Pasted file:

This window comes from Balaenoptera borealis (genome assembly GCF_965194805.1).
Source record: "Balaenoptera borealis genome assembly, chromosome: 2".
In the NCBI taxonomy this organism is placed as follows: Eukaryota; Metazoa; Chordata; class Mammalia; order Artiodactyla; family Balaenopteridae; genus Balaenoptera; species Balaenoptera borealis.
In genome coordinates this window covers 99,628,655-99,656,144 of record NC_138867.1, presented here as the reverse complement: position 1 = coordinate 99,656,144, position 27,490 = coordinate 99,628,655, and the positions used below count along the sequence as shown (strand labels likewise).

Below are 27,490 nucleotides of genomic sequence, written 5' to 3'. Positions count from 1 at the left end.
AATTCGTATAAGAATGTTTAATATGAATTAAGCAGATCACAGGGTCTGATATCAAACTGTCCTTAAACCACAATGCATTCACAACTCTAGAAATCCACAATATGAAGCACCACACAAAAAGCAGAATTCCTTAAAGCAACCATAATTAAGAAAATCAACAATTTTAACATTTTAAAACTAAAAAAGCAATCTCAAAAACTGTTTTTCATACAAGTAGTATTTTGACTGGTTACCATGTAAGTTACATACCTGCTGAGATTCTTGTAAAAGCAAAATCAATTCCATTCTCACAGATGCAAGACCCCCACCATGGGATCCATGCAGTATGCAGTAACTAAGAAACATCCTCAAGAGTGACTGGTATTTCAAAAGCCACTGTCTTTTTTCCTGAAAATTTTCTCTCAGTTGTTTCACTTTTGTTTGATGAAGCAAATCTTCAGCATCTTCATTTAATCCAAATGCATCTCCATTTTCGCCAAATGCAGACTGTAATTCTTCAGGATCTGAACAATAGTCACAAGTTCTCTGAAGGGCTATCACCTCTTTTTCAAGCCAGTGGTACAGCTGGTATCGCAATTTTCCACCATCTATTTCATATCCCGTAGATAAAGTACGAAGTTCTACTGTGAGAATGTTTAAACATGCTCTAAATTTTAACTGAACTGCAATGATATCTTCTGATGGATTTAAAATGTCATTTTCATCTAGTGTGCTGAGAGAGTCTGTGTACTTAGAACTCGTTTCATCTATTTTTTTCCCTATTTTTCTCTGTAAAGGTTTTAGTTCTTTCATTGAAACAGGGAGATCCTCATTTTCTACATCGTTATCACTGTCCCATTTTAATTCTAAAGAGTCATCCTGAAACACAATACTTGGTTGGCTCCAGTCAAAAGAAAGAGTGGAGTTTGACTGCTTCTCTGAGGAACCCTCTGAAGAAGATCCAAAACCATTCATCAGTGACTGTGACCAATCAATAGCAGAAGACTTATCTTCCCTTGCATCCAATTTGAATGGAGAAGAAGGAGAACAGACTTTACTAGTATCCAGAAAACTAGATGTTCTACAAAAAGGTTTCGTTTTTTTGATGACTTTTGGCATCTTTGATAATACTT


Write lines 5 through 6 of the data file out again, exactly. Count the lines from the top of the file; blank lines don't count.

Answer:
Below are 27,490 nucleotides of genomic sequence, written 5' to 3'. Positions count from 1 at the left end.
AATTCGTATAAGAATGTTTAATATGAATTAAGCAGATCACAGGGTCTGATATCAAACTGTCCTTAAACCACAATGCATTCACAACTCTAGAAATCCACAATATGAAGCACCACACAAAAAGCAGAATTCCTTAAAGCAACCATAATTAAGAAAATCAACAATTTTAACATTTTAAAACTAAAAAAGCAATCTCAAAAACTGTTTTTCATACAAGTAGTATTTTGACTGGTTACCATGTAAGTTACATACCTGCTGAGATTCTTGTAAAAGCAAAATCAATTCCATTCTCACAGATGCAAGACCCCCACCATGGGATCCATGCAGTATGCAGTAACTAAGAAACATCCTCAAGAGTGACTGGTATTTCAAAAGCCACTGTCTTTTTTCCTGAAAATTTTCTCTCAGTTGTTTCACTTTTGTTTGATGAAGCAAATCTTCAGCATCTTCATTTAATCCAAATGCATCTCCATTTTCGCCAAATGCAGACTGTAATTCTTCAGGATCTGAACAATAGTCACAAGTTCTCTGAAGGGCTATCACCTCTTTTTCAAGCCAGTGGTACAGCTGGTATCGCAATTTTCCACCATCTATTTCATATCCCGTAGATAAAGTACGAAGTTCTACTGTGAGAATGTTTAAACATGCTCTAAATTTTAACTGAACTGCAATGATATCTTCTGATGGATTTAAAATGTCATTTTCATCTAGTGTGCTGAGAGAGTCTGTGTACTTAGAACTCGTTTCATCTATTTTTTTCCCTATTTTTCTCTGTAAAGGTTTTAGTTCTTTCATTGAAACAGGGAGATCCTCATTTTCTACATCGTTATCACTGTCCCATTTTAATTCTAAAGAGTCATCCTGAAACACAATACTTGGTTGGCTCCAGTCAAAAGAAAGAGTGGAGTTTGACTGCTTCTCTGAGGAACCCTCTGAAGAAGATCCAAAACCATTCATCAGTGACTGTGACCAATCAATAGCAGAAGACTTATCTTCCCTTGCATCCAATTTGAATGGAGAAGAAGGAGAACAGACTTTACTAGTATCCAGAAAACTAGATGTTCTACAAAAAGGTTTCGTTTTTTTGATGACTTTTGGCATCTTTGATAATACTT